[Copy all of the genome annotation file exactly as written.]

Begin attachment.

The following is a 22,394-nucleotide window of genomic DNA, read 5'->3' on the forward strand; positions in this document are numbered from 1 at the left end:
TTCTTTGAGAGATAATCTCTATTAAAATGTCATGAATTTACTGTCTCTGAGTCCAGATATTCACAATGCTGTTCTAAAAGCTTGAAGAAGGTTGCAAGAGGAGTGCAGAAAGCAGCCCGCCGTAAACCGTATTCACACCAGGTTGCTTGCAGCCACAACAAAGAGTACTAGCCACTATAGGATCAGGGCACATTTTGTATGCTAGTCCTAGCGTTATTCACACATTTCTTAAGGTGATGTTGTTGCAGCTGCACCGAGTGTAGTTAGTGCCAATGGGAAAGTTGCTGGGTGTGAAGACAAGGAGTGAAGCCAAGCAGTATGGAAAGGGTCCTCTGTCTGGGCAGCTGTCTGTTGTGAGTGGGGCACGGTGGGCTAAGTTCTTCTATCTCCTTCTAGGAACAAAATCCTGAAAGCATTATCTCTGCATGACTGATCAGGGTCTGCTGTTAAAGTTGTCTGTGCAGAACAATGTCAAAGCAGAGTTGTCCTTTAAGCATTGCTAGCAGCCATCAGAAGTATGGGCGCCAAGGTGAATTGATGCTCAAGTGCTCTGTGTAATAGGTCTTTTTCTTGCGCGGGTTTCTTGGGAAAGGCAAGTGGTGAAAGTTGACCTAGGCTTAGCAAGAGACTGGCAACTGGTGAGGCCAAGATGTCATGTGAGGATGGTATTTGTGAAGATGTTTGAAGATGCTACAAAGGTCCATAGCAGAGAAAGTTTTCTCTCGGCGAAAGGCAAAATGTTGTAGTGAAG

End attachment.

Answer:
The following is a 22,394-nucleotide window of genomic DNA, read 5'->3' on the forward strand; positions in this document are numbered from 1 at the left end:
TTCTTTGAGAGATAATCTCTATTAAAATGTCATGAATTTACTGTCTCTGAGTCCAGATATTCACAATGCTGTTCTAAAAGCTTGAAGAAGGTTGCAAGAGGAGTGCAGAAAGCAGCCCGCCGTAAACCGTATTCACACCAGGTTGCTTGCAGCCACAACAAAGAGTACTAGCCACTATAGGATCAGGGCACATTTTGTATGCTAGTCCTAGCGTTATTCACACATTTCTTAAGGTGATGTTGTTGCAGCTGCACCGAGTGTAGTTAGTGCCAATGGGAAAGTTGCTGGGTGTGAAGACAAGGAGTGAAGCCAAGCAGTATGGAAAGGGTCCTCTGTCTGGGCAGCTGTCTGTTGTGAGTGGGGCACGGTGGGCTAAGTTCTTCTATCTCCTTCTAGGAACAAAATCCTGAAAGCATTATCTCTGCATGACTGATCAGGGTCTGCTGTTAAAGTTGTCTGTGCAGAACAATGTCAAAGCAGAGTTGTCCTTTAAGCATTGCTAGCAGCCATCAGAAGTATGGGCGCCAAGGTGAATTGATGCTCAAGTGCTCTGTGTAATAGGTCTTTTTCTTGCGCGGGTTTCTTGGGAAAGGCAAGTGGTGAAAGTTGACCTAGGCTTAGCAAGAGACTGGCAACTGGTGAGGCCAAGATGTCATGTGAGGATGGTATTTGTGAAGATGTTTGAAGATGCTACAAAGGTCCATAGCAGAGAAAGTTTTCTCTCGGCGAAAGGCAAAATGTTGTAGTGAAG